Google wants to create a fleet of ambulance drones that could be used to reach humans stranded in remote locations during medical emergencies, according to a patent granted to the tech giant Tuesday by the U.S. Patent and Trademark Office.
The patent -- officially titled "Providing emergency medical services using unmanned aerial vehicles" -- involves a fleet of drones that could be dispatched to provide medical support, meaning they could bring necessary supplies to humans during an emergency. For example, one of these drones could be sent to exhausted hikers to bring them an emergency supply of water or they could also be used to send other kinds of medical supplies, such as first aid kits, various kinds of defibrillators or EpiPens, according to the patent's description.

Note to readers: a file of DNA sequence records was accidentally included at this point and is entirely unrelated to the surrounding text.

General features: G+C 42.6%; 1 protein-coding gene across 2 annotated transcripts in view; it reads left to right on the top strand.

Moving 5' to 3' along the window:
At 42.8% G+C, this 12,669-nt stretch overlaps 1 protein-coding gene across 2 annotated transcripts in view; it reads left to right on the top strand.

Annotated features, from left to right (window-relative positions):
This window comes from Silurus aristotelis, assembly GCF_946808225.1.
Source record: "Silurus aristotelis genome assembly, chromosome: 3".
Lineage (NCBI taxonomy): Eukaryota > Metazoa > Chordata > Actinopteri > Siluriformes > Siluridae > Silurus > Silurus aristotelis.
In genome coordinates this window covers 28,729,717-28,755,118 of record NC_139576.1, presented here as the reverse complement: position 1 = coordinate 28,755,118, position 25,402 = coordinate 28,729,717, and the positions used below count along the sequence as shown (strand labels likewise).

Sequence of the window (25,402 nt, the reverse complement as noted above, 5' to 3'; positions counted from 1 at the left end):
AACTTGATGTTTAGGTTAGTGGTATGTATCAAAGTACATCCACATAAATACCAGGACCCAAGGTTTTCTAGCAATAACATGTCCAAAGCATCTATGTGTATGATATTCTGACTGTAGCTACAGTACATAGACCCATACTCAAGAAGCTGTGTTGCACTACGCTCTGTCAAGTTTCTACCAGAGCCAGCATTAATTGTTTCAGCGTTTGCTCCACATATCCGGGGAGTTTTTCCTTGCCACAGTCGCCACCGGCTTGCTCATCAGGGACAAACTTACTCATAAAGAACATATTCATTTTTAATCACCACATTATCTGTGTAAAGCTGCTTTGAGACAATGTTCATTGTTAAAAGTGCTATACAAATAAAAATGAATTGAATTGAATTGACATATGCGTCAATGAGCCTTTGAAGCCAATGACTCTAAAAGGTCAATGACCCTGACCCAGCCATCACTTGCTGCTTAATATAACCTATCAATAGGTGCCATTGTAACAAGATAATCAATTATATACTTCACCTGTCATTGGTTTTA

Each drone in the fleet would be slightly different to accommodate for a variety of medical situations. The drones "may include a package that is designed for a particular medical situation such as choking, cardiac arrest, shock, asthma, drowning, etc.," Google said in the patent documents.
Though tech giants often file for patent that never see the light of day as actual products, Google has already begun to dabble with drones. For a few years now, the company's Google X lab has been working on Project Wing, which involves using drones to deliver products to consumers in rural areas.
Similarly, Amazon has been testing what it calls Amazon Prime Air, which would involve using drones to deliver good to the online retailers customers. Unfortunately for both Google and Amazon, drone regulations in the U.S. remain pretty tight -- for example, you can only fly a drone if it is within your line of sight -- making it inconvenient for large companies to use drones at this time.
The Google ambulance drones patent was first spotted by SmartUp, a legal startup that specializes in helping clients connect with lawyers.